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on 8 December 2002
Kurt Wallender, a Swedish detective, is faced with a race to find a serial killer before he or she strikes again. The first grisly murder is an elderly birdwatcher found impaled on bamboo sticks in a tiger pit, but for those of a sensitive disposition, the subsequent murders are not so gruesome.
We know the identity of the killer from the beginning but can Wallender find out before more people die? This tightly plotted novel shows the utter weariness and drudgery of the police search while keeping us gripped enough to keep turning the pages until 1am!!
Wallender's love life is on the back burner in this novel, but the death of his father provides the emotional subtheme. For those who aren't yet Wallender fans, you soon will be and for those coming back for more - you won't be disappointed, this is the best one yet.
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on 29 September 2001
The human, all too human, Inspector Kurt Wallander is thrown up against personal and professional challenges in this worthy addition to a sucessful series.
In the bleakness of a Skane autumn, beautifully evoked, a serial killer is murdering men with the utmost barbarity. Wallander and his team investigate against the backdrop of a changing Sweden where the old certanties and social cohesion have gone and an unsure future awaits. In addition Wallander faces the uncertainties and decisions of his own life. Mankell has created a post-modern investigator who in addition to solving a brutal series of killings and prevent more deaths, must also confront his own existential problems.
The story-telling is effective, the plot tight, the round of police investigation (99 % hard routine work, 1 % brilliant deduction) is superby recreated. Very effective, very existential, very Swedish and very very good. Highly recommended
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yet there is method in 't." Hamlet: Act II, Scene 2.

Four nuns have been found brutally murdered in a convent in an unnamed North African country. A fifth woman has also been murdered. Although news of the murders is suppressed and the fifth woman is never publicly identified a policewoman with a conscience forwards letters found in her possession to her daughter in Sweden. Soon thereafter a series of seemingly unconnected and brutal murders grip the small, Southern-Swedish city of Ystad. The murders are well planned and executed. They seem designed to inflict as much pain as possible. Detective Inspect Kurt Wallander is tasked with identifying the killer or killers and the motive behind the killing. If Wallander cannot discover a motive he must at least learn enough about the killer's method to stop him or her before more people lay dead in strange surrounding. That is the plot of Henning Mankell's "The Fifth Woman".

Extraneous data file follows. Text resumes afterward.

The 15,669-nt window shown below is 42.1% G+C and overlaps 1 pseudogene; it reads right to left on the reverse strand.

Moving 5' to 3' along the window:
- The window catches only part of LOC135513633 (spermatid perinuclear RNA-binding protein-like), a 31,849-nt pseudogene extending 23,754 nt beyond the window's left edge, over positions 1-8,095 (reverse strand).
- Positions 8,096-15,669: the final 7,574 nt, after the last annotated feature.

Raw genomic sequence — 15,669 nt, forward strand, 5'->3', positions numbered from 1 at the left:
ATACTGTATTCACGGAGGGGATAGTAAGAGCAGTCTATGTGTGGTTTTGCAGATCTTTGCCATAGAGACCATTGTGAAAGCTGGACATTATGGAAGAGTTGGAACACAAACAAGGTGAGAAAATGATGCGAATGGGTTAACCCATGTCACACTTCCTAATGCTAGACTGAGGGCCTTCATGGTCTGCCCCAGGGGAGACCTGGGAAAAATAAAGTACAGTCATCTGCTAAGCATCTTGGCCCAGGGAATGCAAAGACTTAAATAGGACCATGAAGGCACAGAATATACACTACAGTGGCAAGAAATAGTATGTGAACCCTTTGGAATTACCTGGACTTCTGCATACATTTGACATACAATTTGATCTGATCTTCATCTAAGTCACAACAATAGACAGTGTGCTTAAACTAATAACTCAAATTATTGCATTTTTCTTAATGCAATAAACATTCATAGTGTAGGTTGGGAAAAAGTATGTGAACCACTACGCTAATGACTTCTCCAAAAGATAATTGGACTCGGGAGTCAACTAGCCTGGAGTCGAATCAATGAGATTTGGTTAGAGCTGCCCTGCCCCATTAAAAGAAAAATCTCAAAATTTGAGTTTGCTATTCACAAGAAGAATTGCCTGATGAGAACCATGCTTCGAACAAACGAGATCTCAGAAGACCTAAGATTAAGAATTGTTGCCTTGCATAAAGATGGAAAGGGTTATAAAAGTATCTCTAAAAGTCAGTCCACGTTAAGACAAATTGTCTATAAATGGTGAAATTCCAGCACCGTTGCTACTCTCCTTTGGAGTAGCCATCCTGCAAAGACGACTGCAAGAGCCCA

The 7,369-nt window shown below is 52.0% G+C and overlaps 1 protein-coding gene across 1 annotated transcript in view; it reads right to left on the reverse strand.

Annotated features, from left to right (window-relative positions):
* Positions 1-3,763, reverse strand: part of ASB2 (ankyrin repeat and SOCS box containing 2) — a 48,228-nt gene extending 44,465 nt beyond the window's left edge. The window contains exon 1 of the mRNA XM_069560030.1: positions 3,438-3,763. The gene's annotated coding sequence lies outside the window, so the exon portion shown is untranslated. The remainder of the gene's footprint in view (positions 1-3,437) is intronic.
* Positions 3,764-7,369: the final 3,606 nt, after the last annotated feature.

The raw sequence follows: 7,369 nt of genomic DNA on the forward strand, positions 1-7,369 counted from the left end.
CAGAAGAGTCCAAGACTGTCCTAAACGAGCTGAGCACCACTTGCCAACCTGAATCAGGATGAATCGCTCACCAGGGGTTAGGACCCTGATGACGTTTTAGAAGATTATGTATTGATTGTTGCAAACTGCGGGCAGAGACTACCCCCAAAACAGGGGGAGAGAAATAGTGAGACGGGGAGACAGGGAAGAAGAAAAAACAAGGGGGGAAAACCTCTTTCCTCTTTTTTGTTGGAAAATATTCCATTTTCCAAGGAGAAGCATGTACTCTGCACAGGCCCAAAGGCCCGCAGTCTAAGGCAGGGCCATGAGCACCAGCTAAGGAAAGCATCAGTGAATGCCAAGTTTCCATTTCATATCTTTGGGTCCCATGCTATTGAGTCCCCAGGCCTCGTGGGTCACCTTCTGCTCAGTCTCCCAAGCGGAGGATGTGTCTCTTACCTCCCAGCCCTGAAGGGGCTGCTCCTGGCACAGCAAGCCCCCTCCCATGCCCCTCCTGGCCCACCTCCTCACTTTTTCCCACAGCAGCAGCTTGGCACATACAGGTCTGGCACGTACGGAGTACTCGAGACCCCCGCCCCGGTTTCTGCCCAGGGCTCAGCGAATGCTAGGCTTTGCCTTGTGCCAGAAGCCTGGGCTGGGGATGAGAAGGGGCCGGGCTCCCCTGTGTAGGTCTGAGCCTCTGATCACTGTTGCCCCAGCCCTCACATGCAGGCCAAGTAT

"The Fifth Woman" is the sixth book in Mankell's Kurt Wallander series. This series is often compared to the Martin Beck detective mysteries authored by the husband and wife team of Per Wahloo and Maj Sjowall. Wallander, like Beck, is a police detective in Sweden. Unlike Beck, whose beat was Stockholm, Wallander works in the small southern-Swedish city of Ystad. The Wallander series takes place in the 1990s while the Beck series took place in the 1960s and 1970s. Although I tend to prefer the Beck series, the Wallander books are entertaining page-turners. Mankell stays well within the `police procedural' formula and has not tried to reinvent the genre. However, he has done a good job, through the first books in the series, of developing the character of Mankell and his supporting cast of characters. Wallander is no Sherlock Holmes and gets results more by perspiration than inspiration. He is also a fully drawn character. We see him dealing with the break-up of a marriage, an estranged daughter, and a father who is developing senile dementia. The supporting characters, particularly his fellow detectives, are also well drawn.

As the plot in "The Fifth Woman" plays itself out Mankell does a good job of showing the grunt work that goes into a murder investigation. Mankell also does a good job portraying the relationship of Wallander with his fellow police officers and with his family, especially his aged and failing father. Wallander is shown as a flawed man, a man with a temper and someone who can be more than a bit stubborn. However, I found myself drawn to the character as much for his flaws as for his detective skills.

The Fifth Woman is, in my opinion, one of the better books in the Wallander series and I have no hesitation in recommending it to anyone interested in a good police story, especially one set in a location outside the United States. Recommended. L. Fleisig

For those who prefer to read a detective series in chronological order this is the order of the Kurt Wallander series written by Henning Mankell. The dates listed are the dates of publication in Sweden.

Faceless Killers (1991)

The Dogs of Riga (1992)